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Combatting Illegal Wildlife Trade one Atom at a Time


Nuclear and isotopic techniques can provide information as to the geographical origin of wildlife products like ivory and wood in order to assess whether they come from a legal source or not. (Photo: D. Osborn/IAEA)

The illegal wildlife trade is a serious threat to biodiversity, livelihoods and economies across the globe. Combatting this challenge requires multilateral cooperation supported by precise science and innovative tools – see The fight to bring a deadly illegal industry to justice. One particular challenge for national authorities is identifying – with high levels of confidence – from where an illegal product originates. For example, to determine whether ivory confiscated at an airport comes from East Africa, West Africa or somewhere in Asia. Working at the scale of the atom, the IAEA is demonstrating how ratios of particular isotopes (atoms of the same element but with different weights) can be used to identify the origin of smuggled ivory.

Results from a recent interlaboratory comparison exercise coordinated by the IAEA have shown that techniques designed to measure the ratios of certain isotopes are reliable. Importantly, they provide a geographical fingerprint which allows experts to differentiate between very small samples of ivory sourced from different locations. Organised by the IAEA in partnership with the World Wildlife Fund (WWF) Germany, the exercise provided an example of how nuclear and isotopic techniques can be used in countries to combat illegal trade in products such as ivory and wood.  

“When people hear the term ‘nuclear’, they don’t usually associate it with protecting the environment. Yet here we have concrete examples of how nuclear and isotopic techniques can be used to help protect biodiversity,” said David Osborn, Director of the IAEA Environment Laboratories. “Nuclear science provides a magnifying glass to understand what is happening around us.”

Just as carbon-14 provides information on age, isotopes of hydrogen and oxygen can provide information on the geographical origin of goods. “National experts can use this information to reinforce their initiatives to combat the illegal wildlife trade, for example, by verifying that statements of origin are accurate,” said Mr Osborn, “or knowing where to allocate valuable human and financial resources needed to eliminate poaching or illegal forestry.”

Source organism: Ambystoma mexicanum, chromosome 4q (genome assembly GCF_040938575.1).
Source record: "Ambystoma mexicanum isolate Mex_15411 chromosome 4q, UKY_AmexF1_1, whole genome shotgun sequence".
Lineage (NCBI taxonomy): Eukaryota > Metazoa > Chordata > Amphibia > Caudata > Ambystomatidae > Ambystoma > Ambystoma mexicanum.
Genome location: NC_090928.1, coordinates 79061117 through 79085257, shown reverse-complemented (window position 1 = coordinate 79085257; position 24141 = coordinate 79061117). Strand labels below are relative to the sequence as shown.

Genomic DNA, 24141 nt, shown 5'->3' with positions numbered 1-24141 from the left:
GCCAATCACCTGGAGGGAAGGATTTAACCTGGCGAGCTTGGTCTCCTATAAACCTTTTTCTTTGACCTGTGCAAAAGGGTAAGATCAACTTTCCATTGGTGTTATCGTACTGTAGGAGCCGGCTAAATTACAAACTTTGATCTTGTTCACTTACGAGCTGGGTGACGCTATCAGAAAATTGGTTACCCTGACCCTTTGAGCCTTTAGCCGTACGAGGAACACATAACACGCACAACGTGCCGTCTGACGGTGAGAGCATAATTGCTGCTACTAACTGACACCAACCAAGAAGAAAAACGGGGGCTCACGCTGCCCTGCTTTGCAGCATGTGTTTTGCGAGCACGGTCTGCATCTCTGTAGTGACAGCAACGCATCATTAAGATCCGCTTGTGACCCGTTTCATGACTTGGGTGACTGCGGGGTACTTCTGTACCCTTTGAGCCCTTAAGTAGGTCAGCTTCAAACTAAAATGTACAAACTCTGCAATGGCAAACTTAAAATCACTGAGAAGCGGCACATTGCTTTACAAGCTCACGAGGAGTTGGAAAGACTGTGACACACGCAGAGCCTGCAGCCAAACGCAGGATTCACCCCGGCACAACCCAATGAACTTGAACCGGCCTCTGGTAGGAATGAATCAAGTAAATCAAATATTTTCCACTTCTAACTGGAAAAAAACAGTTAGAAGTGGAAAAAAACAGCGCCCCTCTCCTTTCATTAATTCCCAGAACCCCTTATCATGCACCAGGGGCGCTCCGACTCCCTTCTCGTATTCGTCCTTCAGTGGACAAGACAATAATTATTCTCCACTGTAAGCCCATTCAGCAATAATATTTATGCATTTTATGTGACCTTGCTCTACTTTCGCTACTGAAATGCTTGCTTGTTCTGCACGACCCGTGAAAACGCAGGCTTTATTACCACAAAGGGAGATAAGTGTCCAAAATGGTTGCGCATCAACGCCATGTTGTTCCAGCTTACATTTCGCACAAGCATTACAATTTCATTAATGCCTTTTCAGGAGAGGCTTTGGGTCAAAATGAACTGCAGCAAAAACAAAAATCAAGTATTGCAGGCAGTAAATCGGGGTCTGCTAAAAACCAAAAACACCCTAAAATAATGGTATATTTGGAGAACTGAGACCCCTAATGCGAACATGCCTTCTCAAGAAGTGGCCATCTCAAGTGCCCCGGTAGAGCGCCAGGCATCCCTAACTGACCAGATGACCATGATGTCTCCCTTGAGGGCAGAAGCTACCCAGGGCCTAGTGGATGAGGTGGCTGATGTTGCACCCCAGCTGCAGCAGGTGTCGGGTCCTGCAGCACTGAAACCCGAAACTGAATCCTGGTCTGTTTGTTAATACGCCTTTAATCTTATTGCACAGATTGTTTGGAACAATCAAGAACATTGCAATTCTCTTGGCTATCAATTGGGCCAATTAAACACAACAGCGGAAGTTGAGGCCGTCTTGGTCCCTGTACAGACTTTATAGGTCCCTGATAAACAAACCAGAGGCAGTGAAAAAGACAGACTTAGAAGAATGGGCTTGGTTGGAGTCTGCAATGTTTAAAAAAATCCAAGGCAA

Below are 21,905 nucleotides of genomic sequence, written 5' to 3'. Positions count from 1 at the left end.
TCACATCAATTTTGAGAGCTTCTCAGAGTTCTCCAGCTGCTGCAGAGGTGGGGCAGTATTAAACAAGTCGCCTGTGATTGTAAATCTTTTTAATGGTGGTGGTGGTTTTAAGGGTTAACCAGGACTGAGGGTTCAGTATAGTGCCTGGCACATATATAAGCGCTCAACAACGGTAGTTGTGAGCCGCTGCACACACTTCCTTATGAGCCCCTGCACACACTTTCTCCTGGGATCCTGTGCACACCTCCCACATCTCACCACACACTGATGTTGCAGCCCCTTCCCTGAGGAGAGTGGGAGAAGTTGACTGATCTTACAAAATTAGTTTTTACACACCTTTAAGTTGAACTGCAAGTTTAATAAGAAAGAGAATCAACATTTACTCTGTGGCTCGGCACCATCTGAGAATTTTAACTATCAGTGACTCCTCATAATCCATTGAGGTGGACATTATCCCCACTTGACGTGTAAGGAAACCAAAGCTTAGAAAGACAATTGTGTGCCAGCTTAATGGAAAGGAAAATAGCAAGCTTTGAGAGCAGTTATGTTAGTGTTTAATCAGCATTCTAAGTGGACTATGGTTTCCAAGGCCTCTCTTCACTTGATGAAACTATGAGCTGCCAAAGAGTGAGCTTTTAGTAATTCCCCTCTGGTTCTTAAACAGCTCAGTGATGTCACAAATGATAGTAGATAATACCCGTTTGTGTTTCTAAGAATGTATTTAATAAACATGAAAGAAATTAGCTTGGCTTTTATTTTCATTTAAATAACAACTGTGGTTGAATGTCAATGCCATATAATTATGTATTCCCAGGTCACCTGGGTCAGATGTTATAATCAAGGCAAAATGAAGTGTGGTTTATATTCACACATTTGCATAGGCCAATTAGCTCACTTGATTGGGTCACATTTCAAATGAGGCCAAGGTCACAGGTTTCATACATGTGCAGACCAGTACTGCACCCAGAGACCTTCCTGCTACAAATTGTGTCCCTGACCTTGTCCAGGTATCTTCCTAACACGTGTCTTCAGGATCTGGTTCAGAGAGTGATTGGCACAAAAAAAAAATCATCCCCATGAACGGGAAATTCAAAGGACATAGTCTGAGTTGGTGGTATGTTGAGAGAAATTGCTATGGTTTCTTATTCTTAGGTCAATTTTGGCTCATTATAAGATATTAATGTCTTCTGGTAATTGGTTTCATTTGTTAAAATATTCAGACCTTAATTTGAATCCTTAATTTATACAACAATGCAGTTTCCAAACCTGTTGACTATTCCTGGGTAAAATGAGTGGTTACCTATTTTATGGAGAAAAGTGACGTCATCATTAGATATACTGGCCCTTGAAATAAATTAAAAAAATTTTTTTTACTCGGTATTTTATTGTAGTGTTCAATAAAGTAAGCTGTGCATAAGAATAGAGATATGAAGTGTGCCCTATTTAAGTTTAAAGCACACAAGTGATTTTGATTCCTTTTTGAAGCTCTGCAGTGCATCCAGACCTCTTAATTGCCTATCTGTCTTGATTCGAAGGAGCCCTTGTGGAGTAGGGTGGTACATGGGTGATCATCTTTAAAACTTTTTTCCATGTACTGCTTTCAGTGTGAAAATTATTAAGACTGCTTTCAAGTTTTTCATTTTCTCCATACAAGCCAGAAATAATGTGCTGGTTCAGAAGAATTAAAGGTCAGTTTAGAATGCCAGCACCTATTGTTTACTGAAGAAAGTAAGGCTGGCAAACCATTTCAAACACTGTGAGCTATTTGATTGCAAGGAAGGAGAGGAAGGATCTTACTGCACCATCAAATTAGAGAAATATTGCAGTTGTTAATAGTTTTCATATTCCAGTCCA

When an elephant eats and drinks, the growing tusks incorporate atoms of hydrogen and oxygen, as well as other elements transferred from the soil to plants. By analysing their isotopic ratios and comparing them to the maps of hydrogen isotopes developed by the IAEA, scientists can match the area from where the ivory originates and assess whether it is from a legal source or not.

These same techniques can be used for a variety of applications. With the recent rise in the woolly mammoth ivory trade for example, nuclear and isotopic techniques could also be used to assess whether the ivory is indeed from extinct mammoths, or from present day elephants. Woolly mammoth ivory can be traded legally, but is more expensive than elephant ivory. Some unscrupulous suppliers have been known to use elephant ivory instead, thereby perpetuating the threat on African elephants. The trade is taking on such proportions that during the Convention on International Trade in Endangered Species (CITES) Conference of Parties last month, there was extensive discussion on how to improve monitoring of the elephant and mammoth ivory trade.  

Isotopic and nuclear techniques can also be used to assess the origin of many wildlife products, including tropical wood. Logging is one of the first causes of deforestation and of loss of habitat for many wildlife species. While there has been a rise in certification programmes for the sustainable use of some timber, these often rely on declarations from the wood producers as to the origin of the wood. Just like ivory, nuclear techniques can be used to verify its geographical provenance. By helping to further refine the techniques, train scientists and improve analytical quality through Certified Reference Materials and Proficiency Testing, the IAEA can support Member States in their efforts to limit unregulated deforestation. The IAEA Environment Laboratories are currently developing, for example, new wood standards to support the analysis of stable isotopes as well as recommended methodologies on how to take representative wood samples, Mr Osborn said.

The IAEA Environment Laboratories participated in a side event during the IAEA General Conference last week presenting some of the work they are doing in this area. Organised by the Missions to the United Nations in Vienna of the United Kingdom and South Africa, participants heard of projects where nuclear and isotopic techniques are used to assess the origin of wildlife products and how they can contribute to the global fight against illegal wildlife trade.

The IAEA provides reference materials which can be used by Member States as part of initiatives to address the illegal wildlife trade. (Photo: M. Groening/IAEA)

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